With diminished access to educational and other social capital, black and minority populations are largely relegated to either low wage employment or crime. The disproportionate level of blacks and minorities living in poverty and prisons across the nation does not come as a consequence of group deficiencies, but are a direct result of the persistent prevailing socioeconomic hierarchy. Those with less access to resources are both underrepresented in the nation’s elite colleges and in the boardroom, yet are overrepresented in the nation’s jails and prisons. Equality and opportunity in this country therefore doesn’t come cheap.

Courts as Preservers of Hierarchy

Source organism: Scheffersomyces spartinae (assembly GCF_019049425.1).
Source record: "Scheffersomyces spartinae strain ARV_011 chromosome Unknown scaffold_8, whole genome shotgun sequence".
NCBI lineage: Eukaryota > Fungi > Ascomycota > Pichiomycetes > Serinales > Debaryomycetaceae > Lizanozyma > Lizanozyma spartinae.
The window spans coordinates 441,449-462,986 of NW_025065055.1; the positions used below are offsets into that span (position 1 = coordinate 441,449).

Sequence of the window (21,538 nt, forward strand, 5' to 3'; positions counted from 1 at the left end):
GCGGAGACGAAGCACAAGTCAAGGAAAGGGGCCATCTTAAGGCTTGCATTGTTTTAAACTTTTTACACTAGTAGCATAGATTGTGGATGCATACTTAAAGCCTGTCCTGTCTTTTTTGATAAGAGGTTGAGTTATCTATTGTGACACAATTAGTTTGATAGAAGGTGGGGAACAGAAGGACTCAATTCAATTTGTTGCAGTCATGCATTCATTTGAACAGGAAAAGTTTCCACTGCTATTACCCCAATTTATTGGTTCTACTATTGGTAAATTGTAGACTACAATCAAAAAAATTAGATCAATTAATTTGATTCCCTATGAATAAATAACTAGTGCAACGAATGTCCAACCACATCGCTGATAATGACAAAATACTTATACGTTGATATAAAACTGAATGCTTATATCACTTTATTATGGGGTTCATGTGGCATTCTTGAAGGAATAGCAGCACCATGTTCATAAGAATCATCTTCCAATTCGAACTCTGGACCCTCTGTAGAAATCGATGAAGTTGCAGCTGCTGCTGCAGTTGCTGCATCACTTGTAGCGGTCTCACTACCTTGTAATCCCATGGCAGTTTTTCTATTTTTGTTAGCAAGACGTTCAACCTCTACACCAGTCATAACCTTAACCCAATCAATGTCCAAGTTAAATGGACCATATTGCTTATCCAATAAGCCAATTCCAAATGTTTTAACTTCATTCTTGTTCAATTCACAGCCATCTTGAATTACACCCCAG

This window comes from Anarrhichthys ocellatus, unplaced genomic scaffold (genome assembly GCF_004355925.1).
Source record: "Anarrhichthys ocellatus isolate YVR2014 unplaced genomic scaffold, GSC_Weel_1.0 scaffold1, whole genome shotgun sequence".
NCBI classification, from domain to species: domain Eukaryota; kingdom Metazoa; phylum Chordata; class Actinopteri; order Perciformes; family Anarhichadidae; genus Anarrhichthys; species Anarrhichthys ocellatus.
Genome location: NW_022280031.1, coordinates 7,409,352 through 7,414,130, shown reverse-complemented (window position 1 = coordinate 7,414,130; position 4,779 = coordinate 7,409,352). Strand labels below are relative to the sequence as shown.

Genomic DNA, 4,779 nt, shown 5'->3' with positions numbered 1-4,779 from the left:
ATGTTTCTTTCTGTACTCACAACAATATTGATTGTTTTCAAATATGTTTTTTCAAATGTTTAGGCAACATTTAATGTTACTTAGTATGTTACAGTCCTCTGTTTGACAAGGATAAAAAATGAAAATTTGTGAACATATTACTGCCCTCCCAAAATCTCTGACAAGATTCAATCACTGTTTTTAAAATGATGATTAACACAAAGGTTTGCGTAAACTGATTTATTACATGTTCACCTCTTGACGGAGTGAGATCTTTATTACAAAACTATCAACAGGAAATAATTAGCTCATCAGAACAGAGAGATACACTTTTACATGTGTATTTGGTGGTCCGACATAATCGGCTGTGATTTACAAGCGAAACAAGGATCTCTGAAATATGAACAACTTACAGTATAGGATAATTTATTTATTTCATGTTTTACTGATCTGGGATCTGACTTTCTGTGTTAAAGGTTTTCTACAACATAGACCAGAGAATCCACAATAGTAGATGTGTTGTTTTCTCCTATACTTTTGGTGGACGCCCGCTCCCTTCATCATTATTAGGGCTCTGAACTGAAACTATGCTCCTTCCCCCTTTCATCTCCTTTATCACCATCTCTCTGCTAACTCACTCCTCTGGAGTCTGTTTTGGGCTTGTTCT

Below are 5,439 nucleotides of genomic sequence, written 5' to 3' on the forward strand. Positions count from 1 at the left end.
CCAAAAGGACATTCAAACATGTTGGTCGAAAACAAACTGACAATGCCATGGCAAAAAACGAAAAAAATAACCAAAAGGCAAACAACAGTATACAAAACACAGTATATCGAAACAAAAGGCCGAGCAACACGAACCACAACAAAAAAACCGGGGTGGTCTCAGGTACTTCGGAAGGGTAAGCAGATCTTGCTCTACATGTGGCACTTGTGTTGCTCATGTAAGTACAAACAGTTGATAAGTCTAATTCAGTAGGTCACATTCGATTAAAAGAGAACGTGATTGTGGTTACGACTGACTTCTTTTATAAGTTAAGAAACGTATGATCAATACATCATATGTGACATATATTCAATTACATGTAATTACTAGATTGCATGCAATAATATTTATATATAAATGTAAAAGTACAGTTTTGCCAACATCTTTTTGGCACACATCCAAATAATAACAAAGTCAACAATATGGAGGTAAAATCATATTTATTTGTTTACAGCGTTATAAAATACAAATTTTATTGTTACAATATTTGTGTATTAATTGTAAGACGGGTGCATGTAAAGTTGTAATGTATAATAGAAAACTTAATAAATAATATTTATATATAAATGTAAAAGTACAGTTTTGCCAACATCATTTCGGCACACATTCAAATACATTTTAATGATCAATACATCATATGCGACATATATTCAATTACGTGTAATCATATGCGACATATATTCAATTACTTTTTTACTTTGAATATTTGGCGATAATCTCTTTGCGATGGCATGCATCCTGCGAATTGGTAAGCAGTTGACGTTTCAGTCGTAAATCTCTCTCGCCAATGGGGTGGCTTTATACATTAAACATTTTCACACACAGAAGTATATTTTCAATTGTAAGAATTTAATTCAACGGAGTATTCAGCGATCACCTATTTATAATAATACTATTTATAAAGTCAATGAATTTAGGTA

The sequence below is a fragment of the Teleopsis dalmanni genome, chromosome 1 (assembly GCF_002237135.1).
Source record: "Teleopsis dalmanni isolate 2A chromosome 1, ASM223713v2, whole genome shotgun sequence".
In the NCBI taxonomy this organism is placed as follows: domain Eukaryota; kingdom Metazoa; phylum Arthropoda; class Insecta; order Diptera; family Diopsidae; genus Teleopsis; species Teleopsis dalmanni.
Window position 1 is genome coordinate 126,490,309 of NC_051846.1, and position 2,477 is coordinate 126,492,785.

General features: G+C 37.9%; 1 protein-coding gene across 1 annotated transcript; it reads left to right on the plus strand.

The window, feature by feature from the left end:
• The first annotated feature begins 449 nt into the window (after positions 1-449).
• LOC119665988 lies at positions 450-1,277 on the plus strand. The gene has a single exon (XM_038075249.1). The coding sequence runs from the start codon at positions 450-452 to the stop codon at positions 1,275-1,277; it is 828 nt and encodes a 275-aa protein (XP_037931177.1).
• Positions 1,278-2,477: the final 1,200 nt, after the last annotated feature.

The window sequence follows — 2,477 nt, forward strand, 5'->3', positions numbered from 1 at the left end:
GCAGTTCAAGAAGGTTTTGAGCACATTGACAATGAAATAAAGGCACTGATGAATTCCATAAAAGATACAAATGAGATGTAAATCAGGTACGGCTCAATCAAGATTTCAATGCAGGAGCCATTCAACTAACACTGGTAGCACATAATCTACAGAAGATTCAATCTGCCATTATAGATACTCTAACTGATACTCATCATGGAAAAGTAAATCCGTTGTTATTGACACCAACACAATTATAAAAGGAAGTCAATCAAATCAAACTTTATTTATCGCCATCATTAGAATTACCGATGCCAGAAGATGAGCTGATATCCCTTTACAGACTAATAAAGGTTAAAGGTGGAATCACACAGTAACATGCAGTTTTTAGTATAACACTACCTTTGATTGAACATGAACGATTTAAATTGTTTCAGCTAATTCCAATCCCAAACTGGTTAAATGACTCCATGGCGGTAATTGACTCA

Whereas increasing the amount of social mobility in the country would help alleviate the burden that prisons place on the country, at current, courts are more likely to strike down laws aimed at increasing equality and social mobility as unconstitutional rather than support their efforts. For its purpose, the criminal justice system is incredibly efficient; prosecutors and police officers target which citizens are deserving of punishment, while judges work to secure the convictions. All of these actions are then sanctioned and reaffirmed by decisions of the courts, with appellate courts acting as the ultimate preserver of hierarchy and the status quo. The days of Congress using, and the courts recognizing, the commerce clause, legislation, or other federal means to dismantle social ails such as discrimination, see Heart of Atlanta Motel v. United States, are long gone. While Title VII of the Civil Rights Act of 1964 is still good law, its’ ability to combat the effects of de facto segregation is limited.